According to historical accounts, he was, indeed, more than seven feet tall. He led a mighty fleet of several hundred ships and sailed seven times to the Western Ocean from China from 1405 to 1433, a record not many westerners could break.
In Terengganu, the Chinese settled at Nerus River not long after 1414. They named the river Sampokang (or Zheng He’s River) and built a temple at Kampung Jeram, Sampokong Keramat Zheng He.
He is also venerated in Kuching where there is a Malaysia-China Friendship Park. A huge 20-foot statue of him is prominently placed at the centre.
The Yunnan-inspired lake with a zigzag bridge, pavilions, a wishing well, a plaza for community activities, a walking path and garden have become a favourite family and health recreational place in the city.
A Kuching road is also named after him – Jalan Laksamana Cheng Ho.
Although not a native of Changle, Zheng He played a very significant role in this district which he adopted as his second home. He repaired the Longfeng Academy, established by a Confucian Scholar, a Changle native, and supported the growth of temples and schools in Changle.
He transformed the Majian River Basin into Taiping Port. Today, it’s very appropriate a Maritime Museum is named after him in Changle, serving as an iconic testimony to a world pioneer in maritime expedition. There are many other places which honour his memory in Changle.
Changle and King Howe
One of the places King Howe could have originated from is Er Liu Chuen – meaning Village of the Two Laus.
The name Er Liu Chuen originated from the two Lau Brothers who were very famous during the Qing Dynasty. At just 11 and 14 years old, they passed the Civic Examinations and were made top advisors to the Emperor. Whenever the Emperor wanted to seek advice, he could not remember which brother he wanted, so he just summoned both.
Hence the term – Er Liu Chuen – was given to the village where they hailed from. This village has a huge ancestral shrine to showcase Lau Surname Ancestry and a huge community hall, which can easily seat 2,000 people in a single banquet.
Life there is all at once modern with all the modern technology. Many of the elders have children living in the US, Canada, Australia and New Zealand.
The Senior Citizens Committee is well served by members who had good standing in the army and the academics. They are concerned about the cultural development of the community. Being very aware their district has a total population of 680,000 and is the hometown of more than 700,000 overseas Chinese, they were very open and helpful to our group when we wrote to ask for their help.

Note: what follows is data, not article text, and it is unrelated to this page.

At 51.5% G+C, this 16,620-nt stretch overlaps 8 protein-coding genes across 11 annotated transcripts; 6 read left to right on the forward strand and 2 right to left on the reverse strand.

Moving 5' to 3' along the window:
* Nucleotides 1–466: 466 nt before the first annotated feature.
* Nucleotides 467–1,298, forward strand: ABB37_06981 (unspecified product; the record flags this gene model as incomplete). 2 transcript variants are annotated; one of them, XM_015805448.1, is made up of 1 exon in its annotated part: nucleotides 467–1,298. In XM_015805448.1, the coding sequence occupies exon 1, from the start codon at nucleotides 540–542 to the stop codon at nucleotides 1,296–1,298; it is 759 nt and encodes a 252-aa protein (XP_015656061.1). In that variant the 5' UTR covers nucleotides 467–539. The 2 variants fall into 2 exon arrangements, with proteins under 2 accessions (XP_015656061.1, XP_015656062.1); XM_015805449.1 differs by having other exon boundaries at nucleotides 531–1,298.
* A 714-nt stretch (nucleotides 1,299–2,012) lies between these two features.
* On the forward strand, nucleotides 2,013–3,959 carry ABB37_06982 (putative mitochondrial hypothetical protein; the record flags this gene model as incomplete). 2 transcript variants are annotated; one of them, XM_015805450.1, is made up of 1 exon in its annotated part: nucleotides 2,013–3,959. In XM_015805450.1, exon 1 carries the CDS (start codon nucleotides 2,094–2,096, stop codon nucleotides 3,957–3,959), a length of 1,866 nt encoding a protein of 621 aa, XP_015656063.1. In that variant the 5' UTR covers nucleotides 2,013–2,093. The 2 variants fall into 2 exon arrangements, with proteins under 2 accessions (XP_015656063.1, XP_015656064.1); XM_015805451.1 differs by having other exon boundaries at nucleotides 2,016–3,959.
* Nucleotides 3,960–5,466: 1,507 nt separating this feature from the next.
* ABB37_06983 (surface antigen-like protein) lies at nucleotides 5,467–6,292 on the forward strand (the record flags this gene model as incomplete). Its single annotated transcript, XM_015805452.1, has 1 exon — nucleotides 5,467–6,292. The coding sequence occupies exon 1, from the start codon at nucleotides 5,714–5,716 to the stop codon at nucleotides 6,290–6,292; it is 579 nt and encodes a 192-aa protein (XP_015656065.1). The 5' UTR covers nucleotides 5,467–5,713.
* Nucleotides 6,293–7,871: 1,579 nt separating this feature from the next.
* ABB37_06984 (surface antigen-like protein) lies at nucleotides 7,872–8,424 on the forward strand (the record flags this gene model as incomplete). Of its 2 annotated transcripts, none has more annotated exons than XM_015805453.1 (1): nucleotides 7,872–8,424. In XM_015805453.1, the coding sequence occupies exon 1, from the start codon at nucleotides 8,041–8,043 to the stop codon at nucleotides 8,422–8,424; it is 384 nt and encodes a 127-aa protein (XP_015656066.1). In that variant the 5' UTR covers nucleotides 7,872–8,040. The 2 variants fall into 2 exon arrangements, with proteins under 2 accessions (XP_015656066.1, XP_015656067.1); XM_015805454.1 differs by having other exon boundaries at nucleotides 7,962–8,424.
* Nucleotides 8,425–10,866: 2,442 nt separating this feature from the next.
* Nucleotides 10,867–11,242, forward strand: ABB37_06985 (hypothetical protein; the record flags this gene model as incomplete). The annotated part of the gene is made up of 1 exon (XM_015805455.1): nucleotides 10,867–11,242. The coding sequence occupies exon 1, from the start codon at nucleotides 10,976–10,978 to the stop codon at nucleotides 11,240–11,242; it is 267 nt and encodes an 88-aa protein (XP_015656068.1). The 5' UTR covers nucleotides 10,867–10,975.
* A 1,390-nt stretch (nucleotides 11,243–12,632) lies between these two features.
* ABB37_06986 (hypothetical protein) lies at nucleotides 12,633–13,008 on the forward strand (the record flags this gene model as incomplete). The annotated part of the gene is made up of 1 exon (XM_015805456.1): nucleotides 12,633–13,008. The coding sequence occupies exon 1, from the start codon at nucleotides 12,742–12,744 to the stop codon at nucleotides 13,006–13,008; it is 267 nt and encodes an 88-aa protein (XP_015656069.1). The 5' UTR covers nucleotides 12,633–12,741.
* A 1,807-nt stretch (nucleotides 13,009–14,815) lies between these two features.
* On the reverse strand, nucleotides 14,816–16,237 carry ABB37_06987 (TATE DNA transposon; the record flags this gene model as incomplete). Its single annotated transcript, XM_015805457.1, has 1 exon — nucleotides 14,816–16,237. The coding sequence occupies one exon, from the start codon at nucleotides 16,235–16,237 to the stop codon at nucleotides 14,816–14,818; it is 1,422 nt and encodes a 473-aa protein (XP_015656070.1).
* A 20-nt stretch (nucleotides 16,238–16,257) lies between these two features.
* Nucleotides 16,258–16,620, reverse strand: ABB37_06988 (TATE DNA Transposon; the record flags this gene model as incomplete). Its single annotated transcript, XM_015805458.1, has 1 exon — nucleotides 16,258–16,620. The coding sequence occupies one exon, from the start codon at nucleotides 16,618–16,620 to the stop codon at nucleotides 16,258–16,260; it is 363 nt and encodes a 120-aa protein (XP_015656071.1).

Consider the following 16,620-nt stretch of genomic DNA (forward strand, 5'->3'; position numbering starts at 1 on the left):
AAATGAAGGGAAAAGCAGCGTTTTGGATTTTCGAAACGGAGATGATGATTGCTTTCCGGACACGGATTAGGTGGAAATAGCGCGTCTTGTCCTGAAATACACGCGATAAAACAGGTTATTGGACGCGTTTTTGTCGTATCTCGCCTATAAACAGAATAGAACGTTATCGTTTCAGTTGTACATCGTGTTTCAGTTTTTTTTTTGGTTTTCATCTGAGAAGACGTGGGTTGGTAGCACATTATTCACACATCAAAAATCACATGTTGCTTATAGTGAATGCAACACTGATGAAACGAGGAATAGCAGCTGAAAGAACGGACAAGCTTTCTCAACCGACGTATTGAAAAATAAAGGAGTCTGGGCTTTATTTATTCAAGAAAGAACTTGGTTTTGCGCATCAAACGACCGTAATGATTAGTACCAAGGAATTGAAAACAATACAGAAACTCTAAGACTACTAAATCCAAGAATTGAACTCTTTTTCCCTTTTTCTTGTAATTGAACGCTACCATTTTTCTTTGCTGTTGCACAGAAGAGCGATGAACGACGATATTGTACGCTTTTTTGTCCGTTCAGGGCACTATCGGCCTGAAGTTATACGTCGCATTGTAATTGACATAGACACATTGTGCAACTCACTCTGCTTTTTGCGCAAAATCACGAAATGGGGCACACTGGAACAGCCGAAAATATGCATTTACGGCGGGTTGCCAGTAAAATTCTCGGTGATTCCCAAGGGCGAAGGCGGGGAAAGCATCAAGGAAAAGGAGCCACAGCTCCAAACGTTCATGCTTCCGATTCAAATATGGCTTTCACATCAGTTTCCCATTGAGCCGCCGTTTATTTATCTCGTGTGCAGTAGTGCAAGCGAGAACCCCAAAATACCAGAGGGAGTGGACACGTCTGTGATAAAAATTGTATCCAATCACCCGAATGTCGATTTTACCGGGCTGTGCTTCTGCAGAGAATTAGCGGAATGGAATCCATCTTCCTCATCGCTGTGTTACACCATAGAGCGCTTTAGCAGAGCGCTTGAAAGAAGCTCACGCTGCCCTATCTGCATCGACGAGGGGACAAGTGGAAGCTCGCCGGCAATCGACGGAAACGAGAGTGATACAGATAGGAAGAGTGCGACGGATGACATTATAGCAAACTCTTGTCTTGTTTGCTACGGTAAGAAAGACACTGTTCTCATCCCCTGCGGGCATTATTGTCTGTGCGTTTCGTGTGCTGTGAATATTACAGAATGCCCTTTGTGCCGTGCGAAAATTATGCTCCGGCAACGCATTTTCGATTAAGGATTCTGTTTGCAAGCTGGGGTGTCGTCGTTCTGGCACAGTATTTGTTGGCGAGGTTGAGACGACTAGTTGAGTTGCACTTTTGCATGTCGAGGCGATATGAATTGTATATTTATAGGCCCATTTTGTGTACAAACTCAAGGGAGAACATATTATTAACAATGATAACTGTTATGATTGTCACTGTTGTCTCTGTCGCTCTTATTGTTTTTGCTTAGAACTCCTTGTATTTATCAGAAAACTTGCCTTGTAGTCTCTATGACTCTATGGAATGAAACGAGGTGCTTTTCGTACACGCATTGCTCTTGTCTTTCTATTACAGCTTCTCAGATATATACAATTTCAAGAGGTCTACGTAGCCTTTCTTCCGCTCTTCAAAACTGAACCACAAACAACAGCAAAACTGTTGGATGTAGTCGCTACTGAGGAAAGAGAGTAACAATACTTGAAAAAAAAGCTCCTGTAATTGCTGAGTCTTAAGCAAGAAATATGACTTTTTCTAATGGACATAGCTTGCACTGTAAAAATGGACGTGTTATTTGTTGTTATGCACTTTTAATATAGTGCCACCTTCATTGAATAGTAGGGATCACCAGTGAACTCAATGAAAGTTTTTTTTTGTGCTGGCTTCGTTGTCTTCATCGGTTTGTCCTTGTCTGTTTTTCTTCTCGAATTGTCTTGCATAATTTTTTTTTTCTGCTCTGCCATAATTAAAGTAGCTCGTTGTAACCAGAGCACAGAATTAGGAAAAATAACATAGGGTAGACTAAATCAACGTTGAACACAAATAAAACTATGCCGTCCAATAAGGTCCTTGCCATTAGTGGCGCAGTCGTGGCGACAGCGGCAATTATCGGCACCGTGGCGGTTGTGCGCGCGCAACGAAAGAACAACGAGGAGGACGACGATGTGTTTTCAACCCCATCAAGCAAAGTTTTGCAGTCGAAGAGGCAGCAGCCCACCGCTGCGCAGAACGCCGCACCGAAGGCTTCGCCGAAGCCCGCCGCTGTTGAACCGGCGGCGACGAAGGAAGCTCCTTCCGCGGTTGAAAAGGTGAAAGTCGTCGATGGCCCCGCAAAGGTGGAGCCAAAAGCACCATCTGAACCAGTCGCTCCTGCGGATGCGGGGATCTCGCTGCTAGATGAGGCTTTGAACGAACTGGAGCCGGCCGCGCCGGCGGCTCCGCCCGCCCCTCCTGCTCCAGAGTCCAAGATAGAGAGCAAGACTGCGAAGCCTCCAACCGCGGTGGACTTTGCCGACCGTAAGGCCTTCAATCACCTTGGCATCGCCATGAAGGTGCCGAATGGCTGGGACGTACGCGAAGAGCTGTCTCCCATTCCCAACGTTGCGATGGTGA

The group was brought to meet the village’s senior citizens at the centre for their morning session, and for a walk around the village, which is continually being developed and renovated, mainly with government funding.
Big and beautiful buildings are coming up as children from overseas have been sending back money. Funds collected are very carefully written in stone! In fact, one small memorial hall was entirely funded by a group of sisters.
Green mountains, blue seas
In tandem with cultural and social development, the agricultural sector continues to grow. Mandarin oranges, vegetables and fruits such as persimmons are grown on land not used for road and other infrastructural development.
Every small open space between buildings and roads is used to grow vegetables.
Every garden has one happy gardener tending to it in the morning.
A shopkeeper commented, “We are very well endowed in this village. For centuries, we have been producing our own needs. Only in the past we had rice paddies. But now, we have enough cash to buy, so we just grow fruits, vegetables and even flowers. These make our village very pretty.”
Er Liu Chuen continues to develop to face global challenges. The village committee and the villagers have good relations with overseas relatives and are very encouraging and welcoming to anyone doing historical research, especially about Changle connections with overseas Chinese.
As we left the village in the evening, we did so feeling very touched by the warm-hearted gesture of the village committee in welcoming us like long lost relatives. We will always cherish their warm welcome.
Although it had been a quest of a just few hours to rekindle more than 100 years of Foochow-Sibu connection in Changle, the experience we took home from the visit is, indeed, memorable and special – one we certainly aren’t going to forget anytime soon.